Then we had our dinner reservation at Kubu. Because I made a reservation early, we were lucky enough to get one of the private cocoons along the river. This is an absolute must--if you plan to have dinner here, be sure to book early and request one of these. It made for such a memorable dining experience. We did the 5 course prix fixe menu with a bottle of wine and everything was stellar from start to finish. Though Bali doesn't have a Michelin guide, I would think this place would get at least two stars. It even rivaled that of many 3 star Michelin restaurants I have been to. And again, the service of course was impeccable.
The unique experiences they offer to arrange also make this place one of a kind. We opted to take advantage of the opportunity to do a picnic in the rice fields, enjoy a spa day, and do the cycling tour through the rice paddies in Tegallalang. We would have done more if we had more time, but didn't wan to overextend ourselves with a full itinerary. The things we chose to do created the perfect balance.
The second day, we started off with massages in the morning, followed by the picnic in the rice field for lunch. I actually chose to wake up and do yoga while my husband had breakfast (he's not much of the yogi type). The yoga room sits atop the spa entrance along the river, with accordion windows that open up so you can listen to the sounds of the river during your practice. It was just me and one other woman, so it was basically a private class. Our instructor was bubbly, enlightening and just seemed to love life. After a great yoga class, I met Byron at the spa for our treatments.
The treatment rooms at the spa are incredible. You have your own little hut alongside the river, so you have the option to listen to music or just listen to the sounds of the river during your treatment. I chose both. We each got 90 minute massages, and afterwards agreed that it was one of the best massages we've ever had. Even the pool area at the spa, which we relaxed in after our treatments, is so peaceful and serene. You can order food or tea while you relax--it would be the perfect place to bring a book and just camp out for the day. I had planned to go back and do that, but ran out of time.
Then it was time for our private picnic in the rice field for lunch. We arrived to find everything set up for us already, and our waiter showed up to take our drink and our food order, and then left us alone for the remainder so that we could fully enjoy the experience on our own. Even though the rice field hut is right in the middle of the resort, you really felt like it was your own private picnic, away from everything and away from all the other guests. Then we spent the afternoon in town shopping and eating at just about every place we could.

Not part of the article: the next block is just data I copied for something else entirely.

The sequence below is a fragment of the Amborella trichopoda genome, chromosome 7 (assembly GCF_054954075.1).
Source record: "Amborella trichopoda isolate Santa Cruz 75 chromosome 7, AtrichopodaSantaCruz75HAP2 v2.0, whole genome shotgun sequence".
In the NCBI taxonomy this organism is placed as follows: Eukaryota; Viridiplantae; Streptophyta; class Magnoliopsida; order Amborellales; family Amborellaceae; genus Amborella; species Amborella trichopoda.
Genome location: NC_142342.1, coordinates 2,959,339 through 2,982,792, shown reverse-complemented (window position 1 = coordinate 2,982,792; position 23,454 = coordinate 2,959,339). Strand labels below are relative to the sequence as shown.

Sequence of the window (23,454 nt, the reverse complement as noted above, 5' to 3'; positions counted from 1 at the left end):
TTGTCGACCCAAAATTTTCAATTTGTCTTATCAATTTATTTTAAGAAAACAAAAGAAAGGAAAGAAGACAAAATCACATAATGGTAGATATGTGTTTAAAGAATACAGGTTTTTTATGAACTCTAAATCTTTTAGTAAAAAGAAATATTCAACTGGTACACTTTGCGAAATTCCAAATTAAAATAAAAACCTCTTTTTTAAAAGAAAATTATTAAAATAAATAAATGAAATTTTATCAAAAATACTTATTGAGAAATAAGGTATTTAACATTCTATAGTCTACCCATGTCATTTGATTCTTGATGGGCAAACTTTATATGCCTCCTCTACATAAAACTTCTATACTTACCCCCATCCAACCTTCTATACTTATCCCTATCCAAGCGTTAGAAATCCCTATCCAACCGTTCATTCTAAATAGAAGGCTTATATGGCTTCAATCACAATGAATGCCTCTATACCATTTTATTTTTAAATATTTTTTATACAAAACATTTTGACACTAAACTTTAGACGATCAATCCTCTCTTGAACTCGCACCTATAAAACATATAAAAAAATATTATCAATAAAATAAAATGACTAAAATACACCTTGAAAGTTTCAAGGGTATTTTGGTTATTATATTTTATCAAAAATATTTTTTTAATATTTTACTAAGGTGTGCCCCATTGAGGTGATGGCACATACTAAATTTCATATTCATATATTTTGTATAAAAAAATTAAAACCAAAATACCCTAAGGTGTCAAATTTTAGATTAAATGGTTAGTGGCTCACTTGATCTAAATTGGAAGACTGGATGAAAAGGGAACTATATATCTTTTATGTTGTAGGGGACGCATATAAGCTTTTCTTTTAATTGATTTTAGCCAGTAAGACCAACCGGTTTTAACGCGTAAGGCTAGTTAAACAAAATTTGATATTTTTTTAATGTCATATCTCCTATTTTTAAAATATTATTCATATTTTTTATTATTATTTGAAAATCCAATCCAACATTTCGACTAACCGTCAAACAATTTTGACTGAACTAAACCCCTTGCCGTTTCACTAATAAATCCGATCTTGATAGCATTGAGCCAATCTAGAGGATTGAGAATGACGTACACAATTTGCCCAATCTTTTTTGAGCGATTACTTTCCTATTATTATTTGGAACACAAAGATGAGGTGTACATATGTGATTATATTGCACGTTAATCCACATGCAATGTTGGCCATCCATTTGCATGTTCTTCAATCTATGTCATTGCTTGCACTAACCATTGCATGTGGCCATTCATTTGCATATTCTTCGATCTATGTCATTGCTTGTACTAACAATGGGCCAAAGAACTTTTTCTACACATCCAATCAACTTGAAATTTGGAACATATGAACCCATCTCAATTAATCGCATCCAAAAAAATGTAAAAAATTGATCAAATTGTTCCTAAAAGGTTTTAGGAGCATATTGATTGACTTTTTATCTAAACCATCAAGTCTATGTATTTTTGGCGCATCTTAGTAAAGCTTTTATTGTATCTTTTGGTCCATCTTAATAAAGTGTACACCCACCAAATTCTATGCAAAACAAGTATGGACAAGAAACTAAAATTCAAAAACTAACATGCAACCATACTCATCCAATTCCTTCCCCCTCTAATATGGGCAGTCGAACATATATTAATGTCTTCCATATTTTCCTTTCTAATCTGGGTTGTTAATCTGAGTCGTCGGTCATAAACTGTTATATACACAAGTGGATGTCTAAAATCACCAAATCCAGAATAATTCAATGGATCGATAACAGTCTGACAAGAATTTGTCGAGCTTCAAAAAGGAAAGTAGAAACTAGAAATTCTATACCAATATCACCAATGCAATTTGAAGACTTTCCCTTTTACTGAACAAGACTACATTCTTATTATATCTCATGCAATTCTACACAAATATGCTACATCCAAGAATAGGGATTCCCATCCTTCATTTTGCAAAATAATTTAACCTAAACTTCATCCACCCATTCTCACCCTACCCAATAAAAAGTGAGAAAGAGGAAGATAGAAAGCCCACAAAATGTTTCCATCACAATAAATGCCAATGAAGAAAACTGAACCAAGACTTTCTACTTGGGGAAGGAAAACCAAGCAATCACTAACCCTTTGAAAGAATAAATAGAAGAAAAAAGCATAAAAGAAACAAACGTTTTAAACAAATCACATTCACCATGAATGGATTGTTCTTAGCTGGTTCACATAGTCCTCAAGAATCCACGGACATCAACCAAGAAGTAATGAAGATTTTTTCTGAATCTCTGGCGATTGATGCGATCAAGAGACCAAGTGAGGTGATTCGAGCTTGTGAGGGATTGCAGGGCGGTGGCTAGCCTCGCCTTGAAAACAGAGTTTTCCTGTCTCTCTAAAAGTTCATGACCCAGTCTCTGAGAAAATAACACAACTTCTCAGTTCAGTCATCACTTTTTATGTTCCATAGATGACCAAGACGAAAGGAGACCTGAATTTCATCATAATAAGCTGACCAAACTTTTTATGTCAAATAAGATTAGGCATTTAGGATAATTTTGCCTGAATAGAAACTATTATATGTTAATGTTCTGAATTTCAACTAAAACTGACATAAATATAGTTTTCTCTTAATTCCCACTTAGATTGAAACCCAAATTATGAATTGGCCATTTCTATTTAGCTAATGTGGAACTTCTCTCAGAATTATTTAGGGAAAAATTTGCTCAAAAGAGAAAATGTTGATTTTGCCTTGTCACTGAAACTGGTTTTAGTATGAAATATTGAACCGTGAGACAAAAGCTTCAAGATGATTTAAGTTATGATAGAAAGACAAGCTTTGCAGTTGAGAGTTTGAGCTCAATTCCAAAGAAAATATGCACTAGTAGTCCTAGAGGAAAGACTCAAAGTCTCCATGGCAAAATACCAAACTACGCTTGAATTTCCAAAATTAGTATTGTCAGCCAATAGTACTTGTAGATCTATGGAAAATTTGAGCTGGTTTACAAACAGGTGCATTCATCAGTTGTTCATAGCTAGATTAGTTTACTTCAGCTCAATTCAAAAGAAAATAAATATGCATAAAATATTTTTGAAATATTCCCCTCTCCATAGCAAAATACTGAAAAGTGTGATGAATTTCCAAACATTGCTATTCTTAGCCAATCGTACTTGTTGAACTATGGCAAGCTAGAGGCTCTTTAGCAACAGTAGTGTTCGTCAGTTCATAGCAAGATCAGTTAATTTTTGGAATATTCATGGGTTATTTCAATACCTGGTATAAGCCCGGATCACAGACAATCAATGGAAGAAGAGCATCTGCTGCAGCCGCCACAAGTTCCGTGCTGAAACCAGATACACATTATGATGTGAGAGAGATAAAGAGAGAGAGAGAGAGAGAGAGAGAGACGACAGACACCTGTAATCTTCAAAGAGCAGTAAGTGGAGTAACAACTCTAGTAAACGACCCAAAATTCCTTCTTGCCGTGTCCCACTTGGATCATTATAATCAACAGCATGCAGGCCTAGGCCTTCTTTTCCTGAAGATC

The following morning we did our private bicycle tour. After having breakfast, our buggy took us up to the top of the resort where our car was waiting. After about a 20 minute car ride (and a stop at an iconic photo spot), we hopped on our bikes and road through the fields. This is hard to describe in words but the tour was absolutely magical. We were able to see things that you just wouldn't get to see otherwise. And because it was a private tour, we could stop as often as we wanted, snapping photos here and there and visiting temples and museums that we passed by. The day we did the cycling tour was actually one of their national holidays, Kuningan, so everywhere we looked, Balinese people were dressed up in their festive garb, beautifully adorned with jewels and elaborate stitching. Incense was burning all over and music seemed to be emanating from every home, which created such a dreamy, surreal surrounding.
I could go on and on about the Mandapa and how incredible it was. It is hands-down the nicest resort we have ever been to, and our stay was easily one of the greatest experiences of our lives. We truly were sad to have to leave. I will absolutely be going back at my first opportunity.
Komaneka at Tangayyuda - Ubud
I feel a bit bad talking so much about the Mandapa because had we not stayed there, this resort would have been my favorite. Even though the price point doesn't compare at all to the higher end hotels, it can definitely compete with the best of them. Despite their $300/night rate, I would rank this hotel among my top 10 hotels for sure. You get that Rosewood or Four Seasons feel--extremely attentive staff and all the amenities you could ask for.
Check-in here is similar to most upscale hotels, where they ask you to sit in the lobby, offering you tea and snacks while they process your credit card and travel documents somewhere else. No standing around and waiting with your bags at a counter. Then one of the hotel staff leads you down to your room (after the bags have already been taken) and goes through each of the amenities.